Cover of Fad Gadget by Frank Tovey
Most people are familiar with the light hearted, pop oriented synthpop songs from the early 1980s; “Don’t You Want Me” by the Human League (NOT the early, darker incarnation of the band) and pretty much any song by Thomas Dolby or Howard Jones spring to mind. These songs remain fodder for countless MOR 1980s radio stations across America to this day. However, the seamier, denser side of synthpop deserves recognition; these songs, while being less well known, sound inexplicably amazing in the summertime months while you are out cruising in your car or lying in the sun (well, to me, at least). Here’s my abbreviated list of the top five darkest synthpop songs – enjoy!
5. Fad Gadget, “Back to Nature” (1979 – available on Fad Gadget by Frank Tovey)
Fad Gadget (known also as Frank Tovey, folk singing city dweller and prophet) was an interesting blend of dangerous, often physically lethal performance art and synthpop tunes. “Back to Nature” was his debut single in 1979 on Mute Records. This song aurally describes life isolated in a geodesic dome (hey, IT ALL MAKES SENSE) and is propelled by oddly ghetto sounding drum machines and random keyboard bleeps, animal sounds, and squiggles. Fad Gadget also did another strange song called “Ricky’s Hand,” which focused on amputation, and “Lady Shave,” which described the pitfalls of one girl’s struggle with trichotillomania (otherwise known as an impulse control disorder which makes its victims pull their hair out uncontrollably). Phil Oakey he wasn’t.
This song has an upbeat but characteristically sleazy sound, and describes singer Marc Almond’s obsession with nightlife. The singer describes “going out to club land having fun” and “dancing, laughing, drinking, loving” while being “all alone in bedsit land.” The song’s narrator (presumably Almond himself) finds himself alone again (naturally!) in his flat. This song strangely enough was my soundtrack when I was recently housebound with a nasty case of recurrent bronchitis bordering on pneumonia. The darkness of this song – living in a broken-down flat while being alone yet surrounded by club influences – somehow fit my mood at the time. “Tainted Love” has garnered the most radio play by Soft Cell; however, they still manage to make Gloria Jones’ 1960s Northern Soul hit sound like a paean about sadomasochistic sex while taking MDMA.
3. The Human League, “Being Boiled” (1978 – available on Travelogue)
This song, released in 1978 by the label Fast Product, is probably one of the greatest works of electronic music ever released; it was featured prominently on Rough Trade’s Electronic 01 compilation undoubtedly for this very reason. The song is driven by sparse, primitive electronics, and is pinned down by an unexpectedly funky bass line. Amazingly enough, Phil Oakey – the man associated with “Don’t You Want Me,” “Human,” and other poppy hits by the retooled Human League of the 1980s – shows up, and sings almost incomprehensible lyrics about “listen[ing] to the voice of Buddha / saying stop your sericulture.” This obviously was recorded before Phil discovered the two chicks who would later be prominently featured in the Human League and the fun of MDMA. This song’s b-side, called “Circus of Death,” is even more insane and perplexing.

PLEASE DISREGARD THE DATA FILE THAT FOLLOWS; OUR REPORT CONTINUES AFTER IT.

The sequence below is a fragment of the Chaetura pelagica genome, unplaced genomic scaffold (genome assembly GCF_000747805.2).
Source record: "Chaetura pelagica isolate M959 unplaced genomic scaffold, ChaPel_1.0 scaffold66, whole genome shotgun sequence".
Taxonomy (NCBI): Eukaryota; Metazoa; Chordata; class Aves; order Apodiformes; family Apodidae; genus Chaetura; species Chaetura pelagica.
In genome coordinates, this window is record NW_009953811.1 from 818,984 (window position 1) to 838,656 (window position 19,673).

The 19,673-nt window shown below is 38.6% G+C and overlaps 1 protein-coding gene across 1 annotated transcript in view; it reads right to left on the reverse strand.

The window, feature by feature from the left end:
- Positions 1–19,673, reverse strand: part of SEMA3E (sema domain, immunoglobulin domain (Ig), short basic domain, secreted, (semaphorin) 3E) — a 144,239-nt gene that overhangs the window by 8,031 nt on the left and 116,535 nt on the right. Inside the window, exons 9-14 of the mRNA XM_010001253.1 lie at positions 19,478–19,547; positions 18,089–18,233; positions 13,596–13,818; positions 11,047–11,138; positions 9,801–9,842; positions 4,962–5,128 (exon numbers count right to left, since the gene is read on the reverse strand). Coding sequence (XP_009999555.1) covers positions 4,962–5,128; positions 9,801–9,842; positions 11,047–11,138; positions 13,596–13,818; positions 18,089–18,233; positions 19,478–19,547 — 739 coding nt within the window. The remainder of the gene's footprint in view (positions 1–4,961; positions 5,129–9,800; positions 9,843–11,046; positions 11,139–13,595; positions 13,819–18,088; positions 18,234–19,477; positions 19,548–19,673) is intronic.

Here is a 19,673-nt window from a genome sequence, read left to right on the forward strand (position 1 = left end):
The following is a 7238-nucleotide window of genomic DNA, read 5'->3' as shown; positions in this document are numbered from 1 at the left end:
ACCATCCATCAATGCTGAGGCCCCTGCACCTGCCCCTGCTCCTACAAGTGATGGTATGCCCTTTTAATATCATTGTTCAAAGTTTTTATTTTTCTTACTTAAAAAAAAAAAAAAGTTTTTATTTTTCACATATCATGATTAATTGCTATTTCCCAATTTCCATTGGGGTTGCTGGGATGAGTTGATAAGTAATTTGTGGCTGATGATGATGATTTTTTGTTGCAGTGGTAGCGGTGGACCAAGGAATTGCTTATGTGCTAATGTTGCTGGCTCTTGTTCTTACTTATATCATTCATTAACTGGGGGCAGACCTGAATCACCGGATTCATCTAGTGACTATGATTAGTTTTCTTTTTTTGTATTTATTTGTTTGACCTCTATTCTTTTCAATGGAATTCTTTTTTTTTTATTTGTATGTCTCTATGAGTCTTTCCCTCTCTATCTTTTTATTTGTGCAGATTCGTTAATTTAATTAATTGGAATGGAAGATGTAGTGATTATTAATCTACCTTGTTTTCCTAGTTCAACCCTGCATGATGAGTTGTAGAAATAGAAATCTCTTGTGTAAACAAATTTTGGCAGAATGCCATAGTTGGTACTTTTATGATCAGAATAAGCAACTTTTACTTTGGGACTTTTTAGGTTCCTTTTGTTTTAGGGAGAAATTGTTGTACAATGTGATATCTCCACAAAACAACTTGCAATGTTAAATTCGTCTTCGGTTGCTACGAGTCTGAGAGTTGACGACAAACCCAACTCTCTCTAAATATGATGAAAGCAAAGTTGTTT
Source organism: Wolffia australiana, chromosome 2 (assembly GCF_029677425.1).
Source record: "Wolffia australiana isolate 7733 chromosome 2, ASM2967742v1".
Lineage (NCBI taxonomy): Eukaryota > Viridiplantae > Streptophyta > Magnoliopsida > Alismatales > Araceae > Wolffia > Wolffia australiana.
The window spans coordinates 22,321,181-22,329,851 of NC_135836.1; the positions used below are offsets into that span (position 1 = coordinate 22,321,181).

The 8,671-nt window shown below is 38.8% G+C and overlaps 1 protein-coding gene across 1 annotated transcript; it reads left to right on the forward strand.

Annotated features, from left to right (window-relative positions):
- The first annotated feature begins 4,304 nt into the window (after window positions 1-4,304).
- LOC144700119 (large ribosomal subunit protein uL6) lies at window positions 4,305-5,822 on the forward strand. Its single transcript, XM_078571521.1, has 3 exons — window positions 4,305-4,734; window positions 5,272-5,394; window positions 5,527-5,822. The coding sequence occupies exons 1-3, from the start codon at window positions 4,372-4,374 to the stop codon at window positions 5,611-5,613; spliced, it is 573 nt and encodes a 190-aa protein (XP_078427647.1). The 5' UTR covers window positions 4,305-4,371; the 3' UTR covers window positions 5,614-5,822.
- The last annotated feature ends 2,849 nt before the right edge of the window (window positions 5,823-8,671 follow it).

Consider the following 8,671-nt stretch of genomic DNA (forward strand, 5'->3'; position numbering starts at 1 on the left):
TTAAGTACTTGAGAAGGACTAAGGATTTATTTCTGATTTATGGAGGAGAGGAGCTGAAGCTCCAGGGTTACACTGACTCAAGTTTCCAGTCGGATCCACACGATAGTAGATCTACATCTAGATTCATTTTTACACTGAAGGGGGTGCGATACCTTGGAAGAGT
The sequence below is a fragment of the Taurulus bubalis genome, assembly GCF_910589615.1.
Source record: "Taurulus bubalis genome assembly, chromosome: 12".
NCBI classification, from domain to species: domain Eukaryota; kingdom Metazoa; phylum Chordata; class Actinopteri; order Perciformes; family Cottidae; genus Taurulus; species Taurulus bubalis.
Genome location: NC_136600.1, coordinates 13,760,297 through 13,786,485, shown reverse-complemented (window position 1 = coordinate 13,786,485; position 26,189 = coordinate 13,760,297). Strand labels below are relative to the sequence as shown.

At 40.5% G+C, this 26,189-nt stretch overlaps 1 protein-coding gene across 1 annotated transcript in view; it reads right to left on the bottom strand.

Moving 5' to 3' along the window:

This song from Buzzcocks frontman Pete Shelley was produced by Martin Rushent, known for his work with The Stranglers (he also produced the Human League’s ubiquitous 1981 album Dare – apparently, all roads lead back to “Don’t You Want Me”!). The song sounds bright enough melodically – that is, until you listen to the lyrics. This song proved to be Pete Shelley’s musical “coming out” of sorts: “Homo-superior in my interior / But from the skin out I’m homosapien too.” Shelley’s rather stereotypically “gay” delivery of the song and its suggestive lyrical content were rewarded with a ban by BBC Radio 1. This song is, however, a fantastic, energetic dance floor filler and, in my estimation, is an absolute classic which deserves much recognition.
1. DAF – “Ich und die Wirklichkeit” (1981 – available on Alles Ist Gut)
DAF, the progenitors of the movement called Neue Deutsche Welle (NDW), originally had a lineup which included a guitarist and a bassist, very much like a “traditional” rock band. By 1981, DAF were down to its core members, singer Gabi Delgado and drummer/programmer Robert Görl. They released an album called Alles Ist Gut which remains a dark synthpop classic. “Ich und die Wirklichkeit,” while harnessing a considerable amount of aggression and DAF’s characteristic dance floor energy, has a very claustrophobic feeling about it as Delgado rails about “feeling so strangely” and feeling completely dislocated from reality (auf Deutsch, of course). For more information about DAF, read my article in Popshifter about the NDW movement; I also had the opportunity to interview Robert Görl.